A horse is a horse — except in the mayoral race. Should Central Park horse-carriage drivers be able to keep plying their trade? It should be a non-issue — yet many candidates have staked out clear positions.
Consider it a “tell”: A candidate who opposes the carriage horses is inadvertently showing that he doesnt care about small business, is easily spooked by powerful interests, cant be bothered to learn the facts before taking a position — or all three.
Of the Dems, Public Advocate Bill de Blasio says: “Its time to ban horse carriages,” replacing them with electrified vintage cars. Ex-Comptroller Bill Thompson supports a “one-year study” of the cars ahead of “phasing out” the horses. Comptroller John Liu supports a pilot vintage-car program.
Republican Joe Lhota wants to “replace [the horses] with battery-operated motorized carriages.”
The anti-horse crowd is a potent force. Real-estate developers, parkside dwellers, people who want to make money off electric cars and animal-rights advocates have organized themselves through New Yorkers for Clean, Livable, and Safe Streets, or NY-Class.
And NY-Class plays hardball.
This election, fewer than half a dozen officers and supporters have given more than $90,000 to mayoral and City Council candidates. Steve Nislick of Edison Properties has made the maximum $4,950 donation to de Blasio and to ex-Rep. Anthony Weiner.
Theyre savvy about ground-level stuff, too. NY-Class held its own mayoral forum this spring, getting most Dems and GOP contender John Catsimatidis to show.
The anti-horse platform has four planks — all nonsense or scary or both.
One: “inhumanity” to horses. “At the end of the day, the horses return to their tiny stalls” on the West Side, NY-Class says, with no space “to lie down or to move about.”
Nope. At a 2010 City Council hearing, the ASPCA couldnt provide a shred of evidence of mistreatment. Despite the citys unannounced inspections of stables that house the citys 202 carriage horses, the ASPCAs best example of a violation was “a haystack too high.”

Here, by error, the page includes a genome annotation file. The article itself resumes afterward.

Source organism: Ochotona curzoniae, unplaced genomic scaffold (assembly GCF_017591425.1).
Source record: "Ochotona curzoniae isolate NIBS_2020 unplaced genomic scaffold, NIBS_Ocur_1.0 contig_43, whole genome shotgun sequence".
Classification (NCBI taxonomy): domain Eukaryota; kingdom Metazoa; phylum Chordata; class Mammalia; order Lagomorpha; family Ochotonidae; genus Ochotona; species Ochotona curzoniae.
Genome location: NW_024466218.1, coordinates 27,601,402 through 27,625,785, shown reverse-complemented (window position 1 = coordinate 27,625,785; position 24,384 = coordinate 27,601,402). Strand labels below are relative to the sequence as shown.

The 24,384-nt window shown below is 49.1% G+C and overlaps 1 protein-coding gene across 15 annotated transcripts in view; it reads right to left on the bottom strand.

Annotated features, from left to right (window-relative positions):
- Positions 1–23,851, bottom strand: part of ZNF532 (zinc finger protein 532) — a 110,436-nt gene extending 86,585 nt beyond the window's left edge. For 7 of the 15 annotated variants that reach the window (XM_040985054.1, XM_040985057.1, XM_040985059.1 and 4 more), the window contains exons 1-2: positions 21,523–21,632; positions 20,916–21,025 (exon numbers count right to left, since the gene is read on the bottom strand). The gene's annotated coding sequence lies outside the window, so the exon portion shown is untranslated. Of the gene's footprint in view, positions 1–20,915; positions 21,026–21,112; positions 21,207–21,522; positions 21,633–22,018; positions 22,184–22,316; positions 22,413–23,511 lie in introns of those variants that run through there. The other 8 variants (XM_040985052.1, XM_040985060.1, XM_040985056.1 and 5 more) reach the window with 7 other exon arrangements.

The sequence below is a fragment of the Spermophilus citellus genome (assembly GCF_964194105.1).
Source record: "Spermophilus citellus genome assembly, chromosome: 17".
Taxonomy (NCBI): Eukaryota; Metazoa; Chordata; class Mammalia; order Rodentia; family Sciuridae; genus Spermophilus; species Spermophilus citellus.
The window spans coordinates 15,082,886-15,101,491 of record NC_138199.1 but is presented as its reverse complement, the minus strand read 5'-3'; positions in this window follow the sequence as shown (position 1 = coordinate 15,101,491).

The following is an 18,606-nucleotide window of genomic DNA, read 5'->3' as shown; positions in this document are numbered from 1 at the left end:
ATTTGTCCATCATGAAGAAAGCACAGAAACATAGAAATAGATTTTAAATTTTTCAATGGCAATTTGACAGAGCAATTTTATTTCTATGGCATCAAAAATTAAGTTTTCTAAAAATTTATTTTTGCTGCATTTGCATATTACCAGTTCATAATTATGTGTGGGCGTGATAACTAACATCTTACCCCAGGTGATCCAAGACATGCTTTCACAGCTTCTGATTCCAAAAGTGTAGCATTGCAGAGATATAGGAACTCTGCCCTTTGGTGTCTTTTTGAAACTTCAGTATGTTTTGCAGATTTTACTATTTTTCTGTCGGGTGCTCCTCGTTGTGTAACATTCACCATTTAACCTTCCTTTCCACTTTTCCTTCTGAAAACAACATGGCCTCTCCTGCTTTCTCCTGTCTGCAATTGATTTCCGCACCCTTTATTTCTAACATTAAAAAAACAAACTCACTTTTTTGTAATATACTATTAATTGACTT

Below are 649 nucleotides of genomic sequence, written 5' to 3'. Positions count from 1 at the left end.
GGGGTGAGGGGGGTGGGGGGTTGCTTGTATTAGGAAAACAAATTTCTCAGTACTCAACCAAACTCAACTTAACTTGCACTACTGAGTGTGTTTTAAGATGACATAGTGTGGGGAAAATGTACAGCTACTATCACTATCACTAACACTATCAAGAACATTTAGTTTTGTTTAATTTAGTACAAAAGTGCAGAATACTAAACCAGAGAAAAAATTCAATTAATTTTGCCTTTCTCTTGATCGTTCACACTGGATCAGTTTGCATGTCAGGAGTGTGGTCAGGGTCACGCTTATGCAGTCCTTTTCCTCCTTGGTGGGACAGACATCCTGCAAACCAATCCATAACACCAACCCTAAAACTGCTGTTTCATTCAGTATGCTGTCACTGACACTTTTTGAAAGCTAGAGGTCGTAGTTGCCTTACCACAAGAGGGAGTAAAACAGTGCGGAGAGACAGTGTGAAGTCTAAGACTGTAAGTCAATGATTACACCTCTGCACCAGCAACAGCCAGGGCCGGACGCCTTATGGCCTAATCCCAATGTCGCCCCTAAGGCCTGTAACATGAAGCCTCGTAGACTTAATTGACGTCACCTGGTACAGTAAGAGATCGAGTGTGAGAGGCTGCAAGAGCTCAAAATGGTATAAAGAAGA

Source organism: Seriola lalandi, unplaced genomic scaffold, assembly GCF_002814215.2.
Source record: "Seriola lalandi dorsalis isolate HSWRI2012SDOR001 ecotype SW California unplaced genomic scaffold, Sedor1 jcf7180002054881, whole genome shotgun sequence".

A tour of a stable with 72 horses showed horses munching in their ample stalls or . . . lying down. The horses amble over to be patted.
As for working conditions, one industry veterinarian told the hearing, “Theyre draft horses. They were bred for this job.” The horses get five weeks country vacation, and they cant go out in 90-degree heat or work more than nine hours a day.
Two: “quality-of-life issues.” Horses poop. Any candidate who comes out against the horses for this reason should logically have to say hed shut down hot-dog carts (smoke and grease), Starbucks (plastic domes that clog litter baskets), street fairs and parades, too.
Three: “The industrys lack of economic development and revenue-enhancing abilities.”
Demolishing the horses houses “would free up around 150,000 square feet of prime real estate,” bringing in “$2 million in tax revenue,” NY-Classs then-director said in 2010.
The stables are private property. “Freeing” someone elses land by outlawing an industry is dangerous.
A couple of City Council folk were annoyed, too, that the industry is so well-behaved that it doesnt bring in much revenue in fines.
Four: traffic congestion and safety for humans.
No carriage driver or passenger (or pedestrian) has been killed in modern history (two horses have died in crashes in seven years, one because a drummer startled her into a pole).
Why dont car-versus-horse crashes kill people? Because cars and trucks go slow near Central Park. (In Amish country, people die every year in buggy crashes because of high speeds in rural areas.)
And why do cars and trucks go slow there? The horses are in the way. Take away the horses, and traffic will go faster — and kill people.
Plus, the “vintage cars” that would replace the carriages would be powerful vehicles — endangering pedestrians and cyclists.
Most alarming is the anti-horse folks dismissal of peoples careers.
More than 300 families depend on the carriage trade. Driving a hired car through Central Park would be a less specialized skill (a cabby who goes around in a circle).
Which candidate is brave enough to stare down the anti-horse crowd?
Only one: City Council Speaker Christine Quinn, who boycotted the debate and even refunded campaign cash from Nislick.
(Catsimatidis wants to house the horses in the park, a concession that earned him no points at the debate. Weiner didnt respond to a request for comment.)
Quinn has suffered for her stance. NY-Class supporters have bought ads slamming her on unrelated issues. And they call her an “animal hater.”
On this test of doing the right thing even though it means lost money and votes, only Quinn has passed.
Original Source: http://www.nypost.com/p/news/opinion/opedcolumnists/when_the_candidates_say_neigh_JaN8RCT0m1YnLMBTDUsZNO